Thinking about fears that were realized in the past may make us feel depressed, but thinking about fears in the future, can truly fill us with dread. Fearful emotions habitually rise to the surface when we engage in “what-if” thinking, with thoughts such as “what if I lose my job?” or “what if my child becomes seriously sick?” And although such misfortunes do happen in life, we feel as though our own personal answers to such questions are too distressing to even imagine. The history of redemption that we are called to make our own then seems like some far away dream. Those “what if” thoughts – a self-perpetuating stream of anxiety-producing ruminations – lead us to obsessively focus on the material, transitory aspects of our earthly existence and flee from the present moment and from our God Who is found therein. The strength that comes from the union with the person of Christ abandons us and we stop carrying within ourselves the peaceful and intensely real image of Jesus, our Divine Provider. Such thinking leads us to focus on matters that are very often outside of our control and influence. Yet, because they have seized our thought process, they become the focus of our attention, draining all our energy…

    Peter walks on the water. As long as he looks at Jesus, as long as he goes towards Him, he is able to walk on the waves of the lake. But when he looks about him, when he notices that the wind is strong, he is struck with fear. He begins to sink. Jesus has to stretch forth His hand to save him. If Peter had paid no attention to the waves and wind, if he had concentrated his gaze on Jesus alone, he would not have found himself in danger. His faith would not have been shaken.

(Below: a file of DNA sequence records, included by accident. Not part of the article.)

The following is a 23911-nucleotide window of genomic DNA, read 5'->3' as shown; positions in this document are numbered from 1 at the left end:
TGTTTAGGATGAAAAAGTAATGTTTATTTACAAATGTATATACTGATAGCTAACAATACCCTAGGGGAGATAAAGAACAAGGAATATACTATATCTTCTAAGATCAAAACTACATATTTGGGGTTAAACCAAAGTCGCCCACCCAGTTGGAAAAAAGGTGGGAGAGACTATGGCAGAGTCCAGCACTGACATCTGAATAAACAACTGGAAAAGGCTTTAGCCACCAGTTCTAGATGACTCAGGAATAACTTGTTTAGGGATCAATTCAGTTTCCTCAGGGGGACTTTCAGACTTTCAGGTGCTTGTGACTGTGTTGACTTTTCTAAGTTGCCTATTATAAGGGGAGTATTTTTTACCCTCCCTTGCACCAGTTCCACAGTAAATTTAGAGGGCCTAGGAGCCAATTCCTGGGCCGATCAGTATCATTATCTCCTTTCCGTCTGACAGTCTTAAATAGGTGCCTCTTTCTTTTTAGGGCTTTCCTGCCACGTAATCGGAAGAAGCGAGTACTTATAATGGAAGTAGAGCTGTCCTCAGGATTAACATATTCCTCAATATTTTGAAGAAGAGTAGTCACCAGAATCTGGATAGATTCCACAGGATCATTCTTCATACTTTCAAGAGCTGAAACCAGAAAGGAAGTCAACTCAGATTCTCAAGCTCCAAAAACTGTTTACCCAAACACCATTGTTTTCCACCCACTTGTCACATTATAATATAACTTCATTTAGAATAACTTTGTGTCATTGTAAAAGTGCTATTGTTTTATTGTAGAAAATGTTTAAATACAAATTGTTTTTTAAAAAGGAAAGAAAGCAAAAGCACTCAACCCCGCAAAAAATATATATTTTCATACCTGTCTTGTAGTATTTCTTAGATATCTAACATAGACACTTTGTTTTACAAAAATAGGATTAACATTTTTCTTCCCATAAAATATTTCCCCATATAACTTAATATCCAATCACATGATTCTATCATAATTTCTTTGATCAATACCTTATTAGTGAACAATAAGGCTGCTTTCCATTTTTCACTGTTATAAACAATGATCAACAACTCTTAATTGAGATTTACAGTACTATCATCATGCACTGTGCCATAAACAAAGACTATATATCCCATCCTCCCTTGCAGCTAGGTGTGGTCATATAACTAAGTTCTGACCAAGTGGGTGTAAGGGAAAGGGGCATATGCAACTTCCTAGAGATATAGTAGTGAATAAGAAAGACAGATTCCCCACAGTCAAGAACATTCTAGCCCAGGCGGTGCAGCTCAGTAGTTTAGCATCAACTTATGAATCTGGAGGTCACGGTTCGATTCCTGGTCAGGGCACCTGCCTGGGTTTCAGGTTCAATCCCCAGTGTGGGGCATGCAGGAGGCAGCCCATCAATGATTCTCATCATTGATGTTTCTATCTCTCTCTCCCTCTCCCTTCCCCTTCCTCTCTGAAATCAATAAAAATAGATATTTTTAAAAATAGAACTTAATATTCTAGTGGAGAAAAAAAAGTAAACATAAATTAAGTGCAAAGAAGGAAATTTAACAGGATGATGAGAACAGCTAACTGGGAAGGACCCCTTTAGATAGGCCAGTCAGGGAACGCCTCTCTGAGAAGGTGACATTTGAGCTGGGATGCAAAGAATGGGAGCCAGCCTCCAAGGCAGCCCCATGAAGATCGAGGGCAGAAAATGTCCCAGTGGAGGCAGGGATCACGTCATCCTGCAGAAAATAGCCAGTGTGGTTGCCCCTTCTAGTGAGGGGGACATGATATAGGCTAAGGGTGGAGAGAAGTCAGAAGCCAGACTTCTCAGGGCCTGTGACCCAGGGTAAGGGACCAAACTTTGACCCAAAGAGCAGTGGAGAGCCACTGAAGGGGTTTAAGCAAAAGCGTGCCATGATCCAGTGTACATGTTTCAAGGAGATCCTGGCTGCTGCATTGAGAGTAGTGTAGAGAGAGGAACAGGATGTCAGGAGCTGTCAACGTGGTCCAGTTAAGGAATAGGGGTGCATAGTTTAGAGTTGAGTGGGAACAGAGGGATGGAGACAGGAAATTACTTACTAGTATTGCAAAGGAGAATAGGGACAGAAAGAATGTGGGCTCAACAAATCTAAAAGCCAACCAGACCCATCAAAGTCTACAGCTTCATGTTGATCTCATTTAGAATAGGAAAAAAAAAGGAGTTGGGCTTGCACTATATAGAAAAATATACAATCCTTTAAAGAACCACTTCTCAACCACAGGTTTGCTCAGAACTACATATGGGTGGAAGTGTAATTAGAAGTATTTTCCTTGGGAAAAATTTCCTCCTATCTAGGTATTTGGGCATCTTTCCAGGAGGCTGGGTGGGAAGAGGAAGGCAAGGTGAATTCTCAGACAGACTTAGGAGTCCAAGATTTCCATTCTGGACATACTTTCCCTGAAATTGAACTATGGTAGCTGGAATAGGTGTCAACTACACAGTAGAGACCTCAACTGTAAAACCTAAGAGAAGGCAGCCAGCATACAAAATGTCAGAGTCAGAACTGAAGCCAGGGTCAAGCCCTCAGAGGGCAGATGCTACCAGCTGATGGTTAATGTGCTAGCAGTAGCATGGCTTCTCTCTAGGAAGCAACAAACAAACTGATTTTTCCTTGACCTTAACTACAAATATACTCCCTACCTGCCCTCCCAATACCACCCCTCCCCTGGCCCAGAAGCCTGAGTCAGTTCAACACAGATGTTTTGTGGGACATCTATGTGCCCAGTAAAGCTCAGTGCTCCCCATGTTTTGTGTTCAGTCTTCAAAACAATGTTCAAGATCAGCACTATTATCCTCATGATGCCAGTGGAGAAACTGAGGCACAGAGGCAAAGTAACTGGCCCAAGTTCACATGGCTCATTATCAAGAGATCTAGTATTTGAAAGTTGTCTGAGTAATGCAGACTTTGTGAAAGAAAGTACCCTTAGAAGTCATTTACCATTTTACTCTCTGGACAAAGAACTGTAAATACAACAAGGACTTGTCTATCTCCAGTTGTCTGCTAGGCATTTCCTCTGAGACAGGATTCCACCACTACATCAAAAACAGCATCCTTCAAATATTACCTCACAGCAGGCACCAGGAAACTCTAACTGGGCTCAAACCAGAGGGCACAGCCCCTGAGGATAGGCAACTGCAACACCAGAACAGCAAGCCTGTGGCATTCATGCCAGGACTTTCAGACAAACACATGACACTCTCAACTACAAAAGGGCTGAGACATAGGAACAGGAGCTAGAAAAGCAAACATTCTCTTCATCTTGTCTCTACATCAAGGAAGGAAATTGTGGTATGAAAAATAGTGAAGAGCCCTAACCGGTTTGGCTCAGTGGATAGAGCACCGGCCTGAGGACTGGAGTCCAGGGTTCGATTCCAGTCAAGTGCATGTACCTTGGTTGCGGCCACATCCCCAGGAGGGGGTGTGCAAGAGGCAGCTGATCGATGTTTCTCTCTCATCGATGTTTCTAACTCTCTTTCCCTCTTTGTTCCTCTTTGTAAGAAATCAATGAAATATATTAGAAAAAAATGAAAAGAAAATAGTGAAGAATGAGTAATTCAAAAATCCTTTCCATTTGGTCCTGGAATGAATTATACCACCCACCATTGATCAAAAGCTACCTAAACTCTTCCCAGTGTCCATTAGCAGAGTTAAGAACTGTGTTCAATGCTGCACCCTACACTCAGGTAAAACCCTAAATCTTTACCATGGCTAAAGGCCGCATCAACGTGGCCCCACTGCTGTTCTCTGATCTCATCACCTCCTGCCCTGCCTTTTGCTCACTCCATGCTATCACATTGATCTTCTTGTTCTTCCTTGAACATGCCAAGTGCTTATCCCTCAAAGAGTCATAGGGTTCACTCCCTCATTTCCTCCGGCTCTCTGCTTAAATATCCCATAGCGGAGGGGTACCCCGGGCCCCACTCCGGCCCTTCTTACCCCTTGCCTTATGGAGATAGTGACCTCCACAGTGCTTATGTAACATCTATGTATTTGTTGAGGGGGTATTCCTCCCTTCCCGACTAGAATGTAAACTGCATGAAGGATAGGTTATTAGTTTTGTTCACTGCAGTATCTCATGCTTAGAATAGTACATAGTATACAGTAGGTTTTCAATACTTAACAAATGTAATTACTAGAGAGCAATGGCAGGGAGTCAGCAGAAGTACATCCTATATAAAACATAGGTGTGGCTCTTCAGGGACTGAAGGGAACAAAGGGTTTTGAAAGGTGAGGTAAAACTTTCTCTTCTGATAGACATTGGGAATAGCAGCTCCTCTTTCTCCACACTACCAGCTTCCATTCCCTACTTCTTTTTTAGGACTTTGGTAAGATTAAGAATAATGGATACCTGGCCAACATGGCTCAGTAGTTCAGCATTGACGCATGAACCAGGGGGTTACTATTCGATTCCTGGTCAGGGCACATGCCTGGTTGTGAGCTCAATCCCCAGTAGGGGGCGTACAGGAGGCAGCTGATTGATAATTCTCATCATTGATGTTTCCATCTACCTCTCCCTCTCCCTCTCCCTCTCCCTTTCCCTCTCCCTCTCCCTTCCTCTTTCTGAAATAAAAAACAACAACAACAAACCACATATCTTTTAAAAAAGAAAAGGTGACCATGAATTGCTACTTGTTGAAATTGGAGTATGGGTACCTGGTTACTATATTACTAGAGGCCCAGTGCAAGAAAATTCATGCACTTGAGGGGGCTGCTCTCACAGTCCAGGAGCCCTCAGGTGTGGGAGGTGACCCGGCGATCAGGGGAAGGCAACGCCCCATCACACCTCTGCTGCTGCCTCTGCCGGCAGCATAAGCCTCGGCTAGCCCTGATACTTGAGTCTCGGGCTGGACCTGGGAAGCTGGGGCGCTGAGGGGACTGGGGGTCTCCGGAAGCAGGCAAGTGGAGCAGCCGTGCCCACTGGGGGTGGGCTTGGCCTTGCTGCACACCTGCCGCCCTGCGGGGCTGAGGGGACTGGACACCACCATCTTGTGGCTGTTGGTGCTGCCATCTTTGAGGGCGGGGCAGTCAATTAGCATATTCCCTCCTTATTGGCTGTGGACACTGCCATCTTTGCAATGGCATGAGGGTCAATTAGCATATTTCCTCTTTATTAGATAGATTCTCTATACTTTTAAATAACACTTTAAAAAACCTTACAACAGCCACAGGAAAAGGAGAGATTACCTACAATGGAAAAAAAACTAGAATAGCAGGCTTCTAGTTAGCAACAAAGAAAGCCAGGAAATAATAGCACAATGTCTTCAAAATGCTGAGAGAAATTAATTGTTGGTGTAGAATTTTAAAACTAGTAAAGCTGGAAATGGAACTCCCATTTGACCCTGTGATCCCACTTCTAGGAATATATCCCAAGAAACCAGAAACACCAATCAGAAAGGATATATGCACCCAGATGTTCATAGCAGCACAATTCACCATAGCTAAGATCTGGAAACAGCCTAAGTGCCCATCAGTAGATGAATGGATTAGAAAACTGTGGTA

This is the cause of our falls. If I were capable of looking at Jesus alone, if I did not give way to consideration of danger or temptation, to begin a kind of dialogue with them, I too would be able to walk on the water. All my faults originate by a fading or disappearance of the Saviour’s image.
    In Saint Matthew’s Gospel, the Lord addresses “what-if” thinking when he commands, “Seek ye first the kingdom of God and His righteousness and all these things will be added unto you.” Our “what-if thoughts” are not so much about seeking God’s eternal heaven, but about maintaining our transitory earth. In giving ourselves over to them, we are not putting first things first, but putting first things last. From the broader perspective of eternity, the very things we fear might even be the way we find our way back to God.
    We are anxious and fearful to the extent that we are enslaved to our often, uncontrollable environment. And we are enslaved to our surroundings to the extent that we are not in communion with God who is both absolutely beyond and ineffably present in our environment.
    But how do I set up before me an image of Jesus strong enough to prevail over the fear of danger, the agony of suffering or the enticement of sin?